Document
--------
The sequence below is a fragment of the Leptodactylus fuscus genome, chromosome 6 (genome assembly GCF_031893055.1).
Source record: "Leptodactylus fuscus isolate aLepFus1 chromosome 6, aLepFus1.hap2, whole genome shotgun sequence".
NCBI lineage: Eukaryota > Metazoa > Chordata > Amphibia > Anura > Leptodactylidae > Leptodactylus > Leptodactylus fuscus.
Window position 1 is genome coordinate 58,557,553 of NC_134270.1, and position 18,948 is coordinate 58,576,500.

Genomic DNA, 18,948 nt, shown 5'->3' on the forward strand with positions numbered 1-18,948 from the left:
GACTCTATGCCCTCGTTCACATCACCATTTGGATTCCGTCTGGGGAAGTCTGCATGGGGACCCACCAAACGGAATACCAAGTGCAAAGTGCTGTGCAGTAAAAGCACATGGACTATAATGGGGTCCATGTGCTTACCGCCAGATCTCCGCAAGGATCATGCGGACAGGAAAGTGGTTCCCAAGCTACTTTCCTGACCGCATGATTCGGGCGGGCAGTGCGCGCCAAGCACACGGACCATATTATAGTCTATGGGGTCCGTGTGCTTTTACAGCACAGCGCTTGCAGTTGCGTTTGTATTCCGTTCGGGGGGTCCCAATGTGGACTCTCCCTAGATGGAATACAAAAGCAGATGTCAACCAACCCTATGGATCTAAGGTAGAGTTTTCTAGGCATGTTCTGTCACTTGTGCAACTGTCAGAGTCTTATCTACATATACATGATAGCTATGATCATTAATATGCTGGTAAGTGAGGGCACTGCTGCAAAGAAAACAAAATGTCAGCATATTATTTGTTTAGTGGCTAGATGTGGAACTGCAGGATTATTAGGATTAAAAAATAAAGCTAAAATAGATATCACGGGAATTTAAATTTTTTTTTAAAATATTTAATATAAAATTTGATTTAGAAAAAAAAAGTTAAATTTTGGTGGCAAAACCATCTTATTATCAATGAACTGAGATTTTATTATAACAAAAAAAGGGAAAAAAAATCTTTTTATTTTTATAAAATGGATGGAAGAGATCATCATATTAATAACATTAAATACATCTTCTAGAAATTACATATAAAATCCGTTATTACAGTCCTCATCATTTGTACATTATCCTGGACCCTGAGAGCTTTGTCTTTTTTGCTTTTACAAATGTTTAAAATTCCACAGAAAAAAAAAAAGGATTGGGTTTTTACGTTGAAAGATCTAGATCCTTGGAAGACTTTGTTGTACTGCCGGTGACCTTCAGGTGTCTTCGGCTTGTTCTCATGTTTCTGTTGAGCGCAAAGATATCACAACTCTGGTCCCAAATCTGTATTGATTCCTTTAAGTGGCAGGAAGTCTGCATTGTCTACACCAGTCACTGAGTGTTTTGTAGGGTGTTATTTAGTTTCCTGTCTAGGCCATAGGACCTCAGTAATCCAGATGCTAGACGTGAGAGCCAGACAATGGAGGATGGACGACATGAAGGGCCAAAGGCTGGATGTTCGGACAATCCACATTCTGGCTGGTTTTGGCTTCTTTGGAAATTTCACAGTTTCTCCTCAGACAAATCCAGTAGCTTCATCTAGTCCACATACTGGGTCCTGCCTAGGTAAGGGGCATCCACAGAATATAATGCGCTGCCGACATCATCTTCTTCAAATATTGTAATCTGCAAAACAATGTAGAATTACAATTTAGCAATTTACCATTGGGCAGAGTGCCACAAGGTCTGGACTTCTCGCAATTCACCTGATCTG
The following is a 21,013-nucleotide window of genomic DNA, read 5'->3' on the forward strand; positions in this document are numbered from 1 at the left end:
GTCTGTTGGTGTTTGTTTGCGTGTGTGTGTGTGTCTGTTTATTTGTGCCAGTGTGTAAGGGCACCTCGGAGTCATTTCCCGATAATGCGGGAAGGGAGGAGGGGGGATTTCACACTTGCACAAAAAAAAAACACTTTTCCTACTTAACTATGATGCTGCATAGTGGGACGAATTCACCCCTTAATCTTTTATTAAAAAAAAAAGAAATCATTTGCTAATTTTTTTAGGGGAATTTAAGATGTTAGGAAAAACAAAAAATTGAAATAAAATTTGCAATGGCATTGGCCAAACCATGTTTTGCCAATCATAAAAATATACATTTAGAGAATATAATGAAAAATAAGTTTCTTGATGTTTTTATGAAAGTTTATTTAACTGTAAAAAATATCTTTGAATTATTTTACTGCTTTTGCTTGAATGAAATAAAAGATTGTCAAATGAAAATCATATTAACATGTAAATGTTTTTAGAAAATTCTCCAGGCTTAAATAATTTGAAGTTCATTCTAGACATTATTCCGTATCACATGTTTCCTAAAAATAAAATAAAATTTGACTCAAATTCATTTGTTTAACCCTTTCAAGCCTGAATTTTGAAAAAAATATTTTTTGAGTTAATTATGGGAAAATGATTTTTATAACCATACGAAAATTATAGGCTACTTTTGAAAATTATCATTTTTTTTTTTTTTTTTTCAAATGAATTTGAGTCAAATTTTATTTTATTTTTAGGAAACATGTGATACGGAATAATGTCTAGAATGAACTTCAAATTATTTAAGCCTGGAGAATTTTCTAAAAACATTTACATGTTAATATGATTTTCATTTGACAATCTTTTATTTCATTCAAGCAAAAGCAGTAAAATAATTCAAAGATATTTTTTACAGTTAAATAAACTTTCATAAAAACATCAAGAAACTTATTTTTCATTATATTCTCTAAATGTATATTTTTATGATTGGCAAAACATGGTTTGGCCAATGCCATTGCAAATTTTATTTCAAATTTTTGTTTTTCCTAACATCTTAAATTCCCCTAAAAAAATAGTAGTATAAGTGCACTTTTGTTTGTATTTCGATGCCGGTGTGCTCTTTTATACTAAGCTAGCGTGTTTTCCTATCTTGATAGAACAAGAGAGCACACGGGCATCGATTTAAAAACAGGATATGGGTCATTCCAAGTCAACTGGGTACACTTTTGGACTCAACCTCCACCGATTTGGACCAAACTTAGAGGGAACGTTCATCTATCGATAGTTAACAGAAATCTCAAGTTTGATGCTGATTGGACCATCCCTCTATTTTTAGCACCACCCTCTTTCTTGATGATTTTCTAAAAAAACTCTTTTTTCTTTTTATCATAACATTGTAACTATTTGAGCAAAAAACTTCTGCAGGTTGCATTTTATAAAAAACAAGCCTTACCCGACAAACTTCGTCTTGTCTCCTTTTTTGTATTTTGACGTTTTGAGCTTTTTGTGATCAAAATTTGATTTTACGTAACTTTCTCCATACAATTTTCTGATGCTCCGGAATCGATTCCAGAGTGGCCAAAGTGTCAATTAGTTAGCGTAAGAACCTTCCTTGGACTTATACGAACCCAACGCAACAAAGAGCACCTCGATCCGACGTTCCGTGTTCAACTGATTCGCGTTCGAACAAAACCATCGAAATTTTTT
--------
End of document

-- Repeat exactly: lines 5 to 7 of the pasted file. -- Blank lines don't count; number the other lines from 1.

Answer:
Genomic DNA, 18,948 nt, shown 5'->3' on the forward strand with positions numbered 1-18,948 from the left:
GACTCTATGCCCTCGTTCACATCACCATTTGGATTCCGTCTGGGGAAGTCTGCATGGGGACCCACCAAACGGAATACCAAGTGCAAAGTGCTGTGCAGTAAAAGCACATGGACTATAATGGGGTCCATGTGCTTACCGCCAGATCTCCGCAAGGATCATGCGGACAGGAAAGTGGTTCCCAAGCTACTTTCCTGACCGCATGATTCGGGCGGGCAGTGCGCGCCAAGCACACGGACCATATTATAGTCTATGGGGTCCGTGTGCTTTTACAGCACAGCGCTTGCAGTTGCGTTTGTATTCCGTTCGGGGGGTCCCAATGTGGACTCTCCCTAGATGGAATACAAAAGCAGATGTCAACCAACCCTATGGATCTAAGGTAGAGTTTTCTAGGCATGTTCTGTCACTTGTGCAACTGTCAGAGTCTTATCTACATATACATGATAGCTATGATCATTAATATGCTGGTAAGTGAGGGCACTGCTGCAAAGAAAACAAAATGTCAGCATATTATTTGTTTAGTGGCTAGATGTGGAACTGCAGGATTATTAGGATTAAAAAATAAAGCTAAAATAGATATCACGGGAATTTAAATTTTTTTTTAAAATATTTAATATAAAATTTGATTTAGAAAAAAAAAGTTAAATTTTGGTGGCAAAACCATCTTATTATCAATGAACTGAGATTTTATTATAACAAAAAAAGGGAAAAAAAATCTTTTTATTTTTATAAAATGGATGGAAGAGATCATCATATTAATAACATTAAATACATCTTCTAGAAATTACATATAAAATCCGTTATTACAGTCCTCATCATTTGTACATTATCCTGGACCCTGAGAGCTTTGTCTTTTTTGCTTTTACAAATGTTTAAAATTCCACAGAAAAAAAAAAAGGATTGGGTTTTTACGTTGAAAGATCTAGATCCTTGGAAGACTTTGTTGTACTGCCGGTGACCTTCAGGTGTCTTCGGCTTGTTCTCATGTTTCTGTTGAGCGCAAAGATATCACAACTCTGGTCCCAAATCTGTATTGATTCCTTTAAGTGGCAGGAAGTCTGCATTGTCTACACCAGTCACTGAGTGTTTTGTAGGGTGTTATTTAGTTTCCTGTCTAGGCCATAGGACCTCAGTAATCCAGATGCTAGACGTGAGAGCCAGACAATGGAGGATGGACGACATGAAGGGCCAAAGGCTGGATGTTCGGACAATCCACATTCTGGCTGGTTTTGGCTTCTTTGGAAATTTCACAGTTTCTCCTCAGACAAATCCAGTAGCTTCATCTAGTCCACATACTGGGTCCTGCCTAGGTAAGGGGCATCCACAGAATATAATGCGCTGCCGACATCATCTTCTTCAAATATTGTAATCTGCAAAACAATGTAGAATTACAATTTAGCAATTTACCATTGGGCAGAGTGCCACAAGGTCTGGACTTCTCGCAATTCACCTGATCTG
The following is a 21,013-nucleotide window of genomic DNA, read 5'->3' on the forward strand; positions in this document are numbered from 1 at the left end: